Answer :

Let p be the probability of success in the experiment. Then, q is the probability of failure in the experiment.

According to the question,

An experiment succeeds twice as often as it fails.

⇒ p = 2q

But p + q = 1

⇒ 2q + q = 1 [∵ p = 2q]

⇒ 3q = 1

Then, p = 2q

Let X be a random variable representing the number of successes out of 6 experiments.

Then, the probability of getting r success out of n experiments is given by,

P (X = r) = ^{n}C_{r}p^{r}q^{n-r}

Here, n = 6,

&

…(i)

Then, probability that there will be at least 4 successes out of 6 is given by,

Probability = P (X = 4) + P (X = 5) + P (X = 6)

Put r = 4, 5 and 6 respectively for P (X = 4), P (X = 5) and P (X = 6) in equation (i), we have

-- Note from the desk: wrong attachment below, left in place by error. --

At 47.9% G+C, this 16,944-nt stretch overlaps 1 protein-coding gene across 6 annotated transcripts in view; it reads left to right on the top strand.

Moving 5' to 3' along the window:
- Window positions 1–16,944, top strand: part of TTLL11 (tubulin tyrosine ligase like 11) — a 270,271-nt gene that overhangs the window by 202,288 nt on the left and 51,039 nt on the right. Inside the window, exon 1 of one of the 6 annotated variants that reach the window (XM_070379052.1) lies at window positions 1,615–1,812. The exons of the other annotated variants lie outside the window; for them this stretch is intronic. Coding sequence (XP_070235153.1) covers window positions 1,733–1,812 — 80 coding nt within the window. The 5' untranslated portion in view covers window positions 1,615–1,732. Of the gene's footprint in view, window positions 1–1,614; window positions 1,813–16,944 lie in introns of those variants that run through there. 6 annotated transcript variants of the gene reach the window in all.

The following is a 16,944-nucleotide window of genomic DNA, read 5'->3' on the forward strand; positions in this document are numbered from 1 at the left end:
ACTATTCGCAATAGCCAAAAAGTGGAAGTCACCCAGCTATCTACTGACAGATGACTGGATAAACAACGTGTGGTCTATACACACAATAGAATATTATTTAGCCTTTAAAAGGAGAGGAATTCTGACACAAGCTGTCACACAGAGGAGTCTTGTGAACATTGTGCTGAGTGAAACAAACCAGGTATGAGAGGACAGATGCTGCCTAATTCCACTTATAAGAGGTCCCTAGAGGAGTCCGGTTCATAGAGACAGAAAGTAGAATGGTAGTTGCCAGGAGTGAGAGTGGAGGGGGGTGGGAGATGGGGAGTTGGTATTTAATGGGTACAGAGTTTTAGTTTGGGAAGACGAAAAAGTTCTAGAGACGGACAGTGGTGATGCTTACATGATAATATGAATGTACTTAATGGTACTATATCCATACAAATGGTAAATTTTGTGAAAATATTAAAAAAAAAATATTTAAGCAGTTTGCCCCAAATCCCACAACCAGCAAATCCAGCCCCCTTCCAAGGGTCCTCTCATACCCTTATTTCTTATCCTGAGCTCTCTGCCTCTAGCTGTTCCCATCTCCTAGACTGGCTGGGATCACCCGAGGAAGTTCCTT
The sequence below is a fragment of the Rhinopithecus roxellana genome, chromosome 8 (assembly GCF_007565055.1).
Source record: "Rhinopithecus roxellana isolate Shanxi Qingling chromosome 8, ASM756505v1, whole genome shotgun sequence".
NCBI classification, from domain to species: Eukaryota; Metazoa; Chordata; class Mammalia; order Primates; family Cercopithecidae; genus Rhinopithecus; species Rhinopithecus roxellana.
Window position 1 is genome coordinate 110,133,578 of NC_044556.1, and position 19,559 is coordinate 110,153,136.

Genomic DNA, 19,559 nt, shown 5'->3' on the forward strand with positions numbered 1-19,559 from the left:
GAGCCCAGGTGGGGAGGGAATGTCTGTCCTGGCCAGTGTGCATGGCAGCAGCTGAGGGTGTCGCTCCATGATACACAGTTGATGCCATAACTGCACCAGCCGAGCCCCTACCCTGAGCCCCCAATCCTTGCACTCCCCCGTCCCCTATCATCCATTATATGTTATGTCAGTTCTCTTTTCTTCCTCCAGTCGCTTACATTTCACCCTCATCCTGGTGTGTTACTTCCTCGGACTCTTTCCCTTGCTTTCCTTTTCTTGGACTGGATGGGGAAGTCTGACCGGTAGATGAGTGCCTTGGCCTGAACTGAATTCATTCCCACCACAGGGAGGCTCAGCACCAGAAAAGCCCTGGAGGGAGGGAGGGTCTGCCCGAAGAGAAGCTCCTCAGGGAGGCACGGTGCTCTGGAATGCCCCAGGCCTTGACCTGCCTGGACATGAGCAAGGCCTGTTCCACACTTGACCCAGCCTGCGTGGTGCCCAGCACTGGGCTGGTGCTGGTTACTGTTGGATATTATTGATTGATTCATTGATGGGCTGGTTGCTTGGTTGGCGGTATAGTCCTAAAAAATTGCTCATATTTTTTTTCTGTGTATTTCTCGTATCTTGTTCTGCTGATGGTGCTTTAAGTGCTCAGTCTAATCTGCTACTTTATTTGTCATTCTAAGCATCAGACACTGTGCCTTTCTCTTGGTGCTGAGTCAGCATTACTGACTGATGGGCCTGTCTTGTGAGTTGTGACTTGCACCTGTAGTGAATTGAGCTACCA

⇒ Probability = 0.68

∴, the required probability that in the next 6 trials there will be at least 4 successes is 0.68.

Rate this question :

A box has 100 penMathematics - Exemplar

State True or FalMathematics - Exemplar

A random variableMathematics - Board Papers

How many times muMathematics - Board Papers

A card from a pacMathematics - Board Papers

An experiment sucMathematics - Board Papers

A bag A contains Mathematics - Board Papers

On a multiple choMathematics - Board Papers

Mark the correct RD Sharma - Volume 2